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Published byEthan Coltman Modified about 1 year ago

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Apply correct dimensioning procedures

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Learn the technique of dimensioning Understand the different line types and techniques used to show dimensions Learn the placement of dimensions Can you pick the most logical and practical place to put dimensions with respect to an object? Learn the choice of dimensions Which dimensions should you show and which ones should you not show?

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The numerical value that defines the size, shape, location, surface texture, or geometric characteristic of a feature.

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Thin, black line (0.5mm graphite) Ends with an arrowhead Arrowhead indicates direction and length of a dimension Gap for dimension is usually near the middle Distance from the object line is 3/8” Distance away from other dimension lines is ¼”

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Thin, black line (0.5mm graphite) Extends from the point on the drawing that the dimension refers to Drawn at right angles to dimension lines Distance (gap) from object line before the extension line starts is 1/16” Distance that the line extends past the last arrow is 1/8”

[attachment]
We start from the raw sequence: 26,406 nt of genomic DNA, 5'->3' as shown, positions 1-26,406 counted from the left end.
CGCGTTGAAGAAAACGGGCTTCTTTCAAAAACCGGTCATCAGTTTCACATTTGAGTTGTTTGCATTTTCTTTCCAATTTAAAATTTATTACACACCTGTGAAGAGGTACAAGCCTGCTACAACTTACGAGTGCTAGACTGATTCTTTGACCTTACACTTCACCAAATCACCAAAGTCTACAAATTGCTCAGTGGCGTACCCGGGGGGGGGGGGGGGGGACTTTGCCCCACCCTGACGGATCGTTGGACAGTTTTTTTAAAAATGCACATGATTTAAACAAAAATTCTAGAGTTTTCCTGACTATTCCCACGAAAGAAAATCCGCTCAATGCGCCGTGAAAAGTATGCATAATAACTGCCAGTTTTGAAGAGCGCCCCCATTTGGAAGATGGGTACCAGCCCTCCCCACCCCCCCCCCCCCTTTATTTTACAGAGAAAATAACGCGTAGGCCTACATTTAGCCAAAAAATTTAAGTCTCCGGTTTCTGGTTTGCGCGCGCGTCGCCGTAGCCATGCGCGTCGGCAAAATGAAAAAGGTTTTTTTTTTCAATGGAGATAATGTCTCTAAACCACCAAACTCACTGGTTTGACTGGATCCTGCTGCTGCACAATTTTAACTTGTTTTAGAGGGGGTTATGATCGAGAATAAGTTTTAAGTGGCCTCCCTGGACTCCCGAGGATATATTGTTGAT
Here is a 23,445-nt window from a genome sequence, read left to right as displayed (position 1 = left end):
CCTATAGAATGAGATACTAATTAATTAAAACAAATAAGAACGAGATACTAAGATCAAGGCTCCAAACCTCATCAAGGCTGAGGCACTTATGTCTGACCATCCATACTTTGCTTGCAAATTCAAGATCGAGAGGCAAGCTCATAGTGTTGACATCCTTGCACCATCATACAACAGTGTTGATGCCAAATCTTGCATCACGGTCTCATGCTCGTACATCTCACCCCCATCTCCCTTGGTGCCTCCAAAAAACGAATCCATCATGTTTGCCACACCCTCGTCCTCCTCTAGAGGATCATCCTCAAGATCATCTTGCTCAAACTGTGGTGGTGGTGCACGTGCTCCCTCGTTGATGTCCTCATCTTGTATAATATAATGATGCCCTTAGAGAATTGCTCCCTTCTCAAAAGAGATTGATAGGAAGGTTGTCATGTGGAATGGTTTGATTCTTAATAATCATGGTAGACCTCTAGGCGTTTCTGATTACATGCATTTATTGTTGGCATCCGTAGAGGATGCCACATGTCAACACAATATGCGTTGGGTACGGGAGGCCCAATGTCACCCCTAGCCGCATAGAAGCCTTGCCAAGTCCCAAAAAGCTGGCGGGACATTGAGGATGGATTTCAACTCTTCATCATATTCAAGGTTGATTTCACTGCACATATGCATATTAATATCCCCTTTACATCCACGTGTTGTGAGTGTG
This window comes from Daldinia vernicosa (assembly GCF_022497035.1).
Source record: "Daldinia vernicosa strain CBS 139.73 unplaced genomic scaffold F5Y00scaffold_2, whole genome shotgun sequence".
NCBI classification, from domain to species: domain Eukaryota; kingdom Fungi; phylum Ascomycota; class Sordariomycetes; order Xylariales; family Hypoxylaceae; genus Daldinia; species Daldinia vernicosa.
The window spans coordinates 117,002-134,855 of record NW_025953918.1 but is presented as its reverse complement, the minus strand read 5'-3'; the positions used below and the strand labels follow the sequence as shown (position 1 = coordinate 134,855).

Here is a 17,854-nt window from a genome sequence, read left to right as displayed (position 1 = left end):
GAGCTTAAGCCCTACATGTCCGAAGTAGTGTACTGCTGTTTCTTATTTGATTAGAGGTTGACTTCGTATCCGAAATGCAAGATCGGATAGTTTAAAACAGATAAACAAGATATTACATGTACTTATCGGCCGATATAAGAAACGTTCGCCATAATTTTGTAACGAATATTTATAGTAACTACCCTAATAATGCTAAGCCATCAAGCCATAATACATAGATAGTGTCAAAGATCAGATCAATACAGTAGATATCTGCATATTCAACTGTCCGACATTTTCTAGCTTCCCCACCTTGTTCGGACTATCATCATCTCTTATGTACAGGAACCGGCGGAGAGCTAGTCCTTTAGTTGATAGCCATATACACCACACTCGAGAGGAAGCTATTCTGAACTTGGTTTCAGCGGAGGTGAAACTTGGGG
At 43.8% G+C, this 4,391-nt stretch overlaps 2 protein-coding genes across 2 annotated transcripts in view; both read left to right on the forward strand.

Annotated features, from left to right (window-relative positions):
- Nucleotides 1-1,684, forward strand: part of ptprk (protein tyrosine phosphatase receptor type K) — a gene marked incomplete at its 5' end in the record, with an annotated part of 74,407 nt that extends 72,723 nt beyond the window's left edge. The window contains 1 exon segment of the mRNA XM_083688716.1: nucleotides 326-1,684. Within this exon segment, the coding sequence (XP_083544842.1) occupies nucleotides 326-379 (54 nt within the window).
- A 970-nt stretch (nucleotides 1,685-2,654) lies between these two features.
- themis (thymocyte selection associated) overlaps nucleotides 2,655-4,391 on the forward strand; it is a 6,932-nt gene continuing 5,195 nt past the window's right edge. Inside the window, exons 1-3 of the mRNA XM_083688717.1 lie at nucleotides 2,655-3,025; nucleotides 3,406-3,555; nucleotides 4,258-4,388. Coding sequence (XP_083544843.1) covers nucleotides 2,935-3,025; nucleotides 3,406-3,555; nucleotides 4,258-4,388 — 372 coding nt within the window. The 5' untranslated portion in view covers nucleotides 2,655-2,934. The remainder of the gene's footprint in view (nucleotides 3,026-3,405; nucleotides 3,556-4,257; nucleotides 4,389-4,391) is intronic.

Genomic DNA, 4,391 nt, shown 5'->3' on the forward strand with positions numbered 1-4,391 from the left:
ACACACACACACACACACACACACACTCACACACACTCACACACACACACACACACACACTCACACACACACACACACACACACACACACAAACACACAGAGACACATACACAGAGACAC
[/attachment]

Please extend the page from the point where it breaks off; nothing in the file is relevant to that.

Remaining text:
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Drawn free hand Uniform in size and style Do not vary according to size of drawing or length of dimension 3 times as long as they are wide 1/8” long Narrow and solid

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Typically centered on the dimension line If dimensions are right above one another they are staggered 1/8” tall Fractions are a ¼” tall

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Dimension refers to the number Largest dimension to the outside. Extension lines may cross Leave enough room between object and dimension lines.

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Dimensions should be placed outside the drawing whenever possible Extension lines should not cross dimension lines

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Stagger the dimension text on parallel dimensions

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Unidirectional: All dimensions are horizontal Aligned: Dimensions are parallel to object lines

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Each feature of an object is only dimensioned once Dimensions should be placed in the most descriptive view of the feature Dimension lines should be aligned and grouped when possible

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